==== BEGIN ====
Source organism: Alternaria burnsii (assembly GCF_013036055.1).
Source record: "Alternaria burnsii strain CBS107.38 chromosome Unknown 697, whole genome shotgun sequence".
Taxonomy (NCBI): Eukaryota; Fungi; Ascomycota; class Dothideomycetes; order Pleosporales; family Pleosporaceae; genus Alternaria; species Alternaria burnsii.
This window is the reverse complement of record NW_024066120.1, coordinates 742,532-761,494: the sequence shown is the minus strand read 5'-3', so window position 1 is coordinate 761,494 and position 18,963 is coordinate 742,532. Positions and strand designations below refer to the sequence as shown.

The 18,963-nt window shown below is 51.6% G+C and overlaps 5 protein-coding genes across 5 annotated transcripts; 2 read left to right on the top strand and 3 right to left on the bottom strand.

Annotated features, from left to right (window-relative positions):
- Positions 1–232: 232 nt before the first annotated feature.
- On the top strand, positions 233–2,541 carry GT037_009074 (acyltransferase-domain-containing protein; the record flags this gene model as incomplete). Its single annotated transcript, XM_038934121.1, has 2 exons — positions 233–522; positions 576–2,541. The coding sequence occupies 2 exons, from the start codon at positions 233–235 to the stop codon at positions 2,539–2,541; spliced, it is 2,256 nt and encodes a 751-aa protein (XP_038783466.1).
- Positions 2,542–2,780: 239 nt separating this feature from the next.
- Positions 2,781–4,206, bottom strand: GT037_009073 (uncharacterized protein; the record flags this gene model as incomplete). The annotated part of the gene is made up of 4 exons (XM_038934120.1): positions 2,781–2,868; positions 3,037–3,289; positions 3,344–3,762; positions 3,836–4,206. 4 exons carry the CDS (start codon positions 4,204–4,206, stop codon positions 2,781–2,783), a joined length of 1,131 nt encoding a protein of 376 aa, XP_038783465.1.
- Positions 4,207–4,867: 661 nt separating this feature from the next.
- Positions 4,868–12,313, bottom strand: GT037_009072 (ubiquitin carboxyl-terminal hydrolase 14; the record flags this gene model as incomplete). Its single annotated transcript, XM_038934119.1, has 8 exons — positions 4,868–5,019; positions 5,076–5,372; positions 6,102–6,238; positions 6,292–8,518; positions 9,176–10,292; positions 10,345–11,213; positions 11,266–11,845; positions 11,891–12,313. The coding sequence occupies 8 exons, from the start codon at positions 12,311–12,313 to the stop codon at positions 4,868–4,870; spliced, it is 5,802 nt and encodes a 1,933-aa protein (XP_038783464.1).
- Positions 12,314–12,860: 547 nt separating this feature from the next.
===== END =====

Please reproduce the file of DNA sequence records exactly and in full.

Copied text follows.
Source organism: Alternaria burnsii (assembly GCF_013036055.1).
Source record: "Alternaria burnsii strain CBS107.38 chromosome Unknown 697, whole genome shotgun sequence".
Taxonomy (NCBI): Eukaryota; Fungi; Ascomycota; class Dothideomycetes; order Pleosporales; family Pleosporaceae; genus Alternaria; species Alternaria burnsii.
This window is the reverse complement of record NW_024066120.1, coordinates 742,532-761,494: the sequence shown is the minus strand read 5'-3', so window position 1 is coordinate 761,494 and position 18,963 is coordinate 742,532. Positions and strand designations below refer to the sequence as shown.

The 18,963-nt window shown below is 51.6% G+C and overlaps 5 protein-coding genes across 5 annotated transcripts; 2 read left to right on the top strand and 3 right to left on the bottom strand.

Annotated features, from left to right (window-relative positions):
- Positions 1–232: 232 nt before the first annotated feature.
- On the top strand, positions 233–2,541 carry GT037_009074 (acyltransferase-domain-containing protein; the record flags this gene model as incomplete). Its single annotated transcript, XM_038934121.1, has 2 exons — positions 233–522; positions 576–2,541. The coding sequence occupies 2 exons, from the start codon at positions 233–235 to the stop codon at positions 2,539–2,541; spliced, it is 2,256 nt and encodes a 751-aa protein (XP_038783466.1).
- Positions 2,542–2,780: 239 nt separating this feature from the next.
- Positions 2,781–4,206, bottom strand: GT037_009073 (uncharacterized protein; the record flags this gene model as incomplete). The annotated part of the gene is made up of 4 exons (XM_038934120.1): positions 2,781–2,868; positions 3,037–3,289; positions 3,344–3,762; positions 3,836–4,206. 4 exons carry the CDS (start codon positions 4,204–4,206, stop codon positions 2,781–2,783), a joined length of 1,131 nt encoding a protein of 376 aa, XP_038783465.1.
- Positions 4,207–4,867: 661 nt separating this feature from the next.
- Positions 4,868–12,313, bottom strand: GT037_009072 (ubiquitin carboxyl-terminal hydrolase 14; the record flags this gene model as incomplete). Its single annotated transcript, XM_038934119.1, has 8 exons — positions 4,868–5,019; positions 5,076–5,372; positions 6,102–6,238; positions 6,292–8,518; positions 9,176–10,292; positions 10,345–11,213; positions 11,266–11,845; positions 11,891–12,313. The coding sequence occupies 8 exons, from the start codon at positions 12,311–12,313 to the stop codon at positions 4,868–4,870; spliced, it is 5,802 nt and encodes a 1,933-aa protein (XP_038783464.1).
- Positions 12,314–12,860: 547 nt separating this feature from the next.